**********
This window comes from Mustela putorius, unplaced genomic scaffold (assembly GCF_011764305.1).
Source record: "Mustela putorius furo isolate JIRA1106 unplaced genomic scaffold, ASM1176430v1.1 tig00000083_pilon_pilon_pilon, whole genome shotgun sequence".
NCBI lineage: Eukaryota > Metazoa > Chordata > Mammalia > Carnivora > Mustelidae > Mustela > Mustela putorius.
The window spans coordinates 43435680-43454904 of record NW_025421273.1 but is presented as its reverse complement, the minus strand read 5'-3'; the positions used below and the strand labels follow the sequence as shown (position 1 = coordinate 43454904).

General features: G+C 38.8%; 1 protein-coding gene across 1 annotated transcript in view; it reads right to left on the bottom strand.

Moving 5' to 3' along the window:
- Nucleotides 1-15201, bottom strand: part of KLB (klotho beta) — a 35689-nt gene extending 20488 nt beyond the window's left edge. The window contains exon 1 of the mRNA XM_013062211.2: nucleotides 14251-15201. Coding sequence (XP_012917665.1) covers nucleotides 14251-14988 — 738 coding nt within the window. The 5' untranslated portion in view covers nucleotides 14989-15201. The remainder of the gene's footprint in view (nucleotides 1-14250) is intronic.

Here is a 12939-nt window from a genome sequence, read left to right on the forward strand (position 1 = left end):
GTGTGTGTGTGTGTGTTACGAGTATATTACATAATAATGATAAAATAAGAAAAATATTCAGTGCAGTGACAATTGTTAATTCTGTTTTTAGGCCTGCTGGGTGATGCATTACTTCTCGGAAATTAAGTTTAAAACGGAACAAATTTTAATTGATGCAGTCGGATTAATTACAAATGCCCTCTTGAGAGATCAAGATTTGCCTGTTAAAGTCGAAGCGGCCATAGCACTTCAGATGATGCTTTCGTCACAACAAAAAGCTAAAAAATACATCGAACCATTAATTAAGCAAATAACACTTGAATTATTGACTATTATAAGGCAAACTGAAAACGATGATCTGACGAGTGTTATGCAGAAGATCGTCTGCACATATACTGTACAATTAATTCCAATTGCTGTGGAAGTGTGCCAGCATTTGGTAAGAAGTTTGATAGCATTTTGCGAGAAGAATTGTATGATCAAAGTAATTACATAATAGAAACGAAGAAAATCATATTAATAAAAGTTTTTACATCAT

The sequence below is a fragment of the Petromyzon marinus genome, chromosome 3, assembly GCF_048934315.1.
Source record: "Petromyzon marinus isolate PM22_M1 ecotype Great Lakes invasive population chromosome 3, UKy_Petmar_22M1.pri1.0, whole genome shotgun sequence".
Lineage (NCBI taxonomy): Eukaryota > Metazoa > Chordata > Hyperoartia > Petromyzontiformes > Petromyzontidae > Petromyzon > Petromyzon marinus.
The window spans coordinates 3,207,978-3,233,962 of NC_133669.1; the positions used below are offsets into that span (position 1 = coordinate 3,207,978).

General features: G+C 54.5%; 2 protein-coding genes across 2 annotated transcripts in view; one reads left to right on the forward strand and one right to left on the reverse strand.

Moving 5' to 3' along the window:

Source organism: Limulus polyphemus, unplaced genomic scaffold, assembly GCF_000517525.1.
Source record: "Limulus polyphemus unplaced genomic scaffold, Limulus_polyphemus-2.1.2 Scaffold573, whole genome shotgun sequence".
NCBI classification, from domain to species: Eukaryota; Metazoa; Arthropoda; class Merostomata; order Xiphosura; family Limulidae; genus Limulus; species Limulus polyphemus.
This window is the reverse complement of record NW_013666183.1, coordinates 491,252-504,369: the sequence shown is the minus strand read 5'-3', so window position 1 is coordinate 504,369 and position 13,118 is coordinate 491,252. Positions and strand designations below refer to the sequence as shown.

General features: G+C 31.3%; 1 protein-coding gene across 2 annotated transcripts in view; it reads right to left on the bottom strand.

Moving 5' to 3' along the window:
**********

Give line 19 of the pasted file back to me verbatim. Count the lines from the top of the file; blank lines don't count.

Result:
This window is the reverse complement of record NW_013666183.1, coordinates 491,252-504,369: the sequence shown is the minus strand read 5'-3', so window position 1 is coordinate 504,369 and position 13,118 is coordinate 491,252. Positions and strand designations below refer to the sequence as shown.